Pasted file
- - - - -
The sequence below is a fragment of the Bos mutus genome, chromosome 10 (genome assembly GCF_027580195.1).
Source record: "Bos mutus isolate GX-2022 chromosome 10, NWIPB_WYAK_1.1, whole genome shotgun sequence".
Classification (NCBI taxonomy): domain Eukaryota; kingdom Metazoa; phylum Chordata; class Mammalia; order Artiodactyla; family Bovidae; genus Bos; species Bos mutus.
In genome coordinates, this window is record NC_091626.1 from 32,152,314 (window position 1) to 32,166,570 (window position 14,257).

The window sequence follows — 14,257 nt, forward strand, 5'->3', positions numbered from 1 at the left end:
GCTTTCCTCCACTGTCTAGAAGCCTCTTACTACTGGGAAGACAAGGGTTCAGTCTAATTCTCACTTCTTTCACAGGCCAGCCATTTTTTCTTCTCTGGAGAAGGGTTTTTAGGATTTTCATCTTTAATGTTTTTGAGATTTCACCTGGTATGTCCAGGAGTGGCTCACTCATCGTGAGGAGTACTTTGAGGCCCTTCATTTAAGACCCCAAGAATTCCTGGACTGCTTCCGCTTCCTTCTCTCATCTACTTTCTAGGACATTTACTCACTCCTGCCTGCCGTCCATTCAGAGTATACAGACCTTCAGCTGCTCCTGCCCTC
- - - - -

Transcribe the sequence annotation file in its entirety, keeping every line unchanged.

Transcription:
The sequence below is a fragment of the Bos mutus genome, chromosome 10 (genome assembly GCF_027580195.1).
Source record: "Bos mutus isolate GX-2022 chromosome 10, NWIPB_WYAK_1.1, whole genome shotgun sequence".
Classification (NCBI taxonomy): domain Eukaryota; kingdom Metazoa; phylum Chordata; class Mammalia; order Artiodactyla; family Bovidae; genus Bos; species Bos mutus.
In genome coordinates, this window is record NC_091626.1 from 32,152,314 (window position 1) to 32,166,570 (window position 14,257).

The window sequence follows — 14,257 nt, forward strand, 5'->3', positions numbered from 1 at the left end:
GCTTTCCTCCACTGTCTAGAAGCCTCTTACTACTGGGAAGACAAGGGTTCAGTCTAATTCTCACTTCTTTCACAGGCCAGCCATTTTTTCTTCTCTGGAGAAGGGTTTTTAGGATTTTCATCTTTAATGTTTTTGAGATTTCACCTGGTATGTCCAGGAGTGGCTCACTCATCGTGAGGAGTACTTTGAGGCCCTTCATTTAAGACCCCAAGAATTCCTGGACTGCTTCCGCTTCCTTCTCTCATCTACTTTCTAGGACATTTACTCACTCCTGCCTGCCGTCCATTCAGAGTATACAGACCTTCAGCTGCTCCTGCCCTC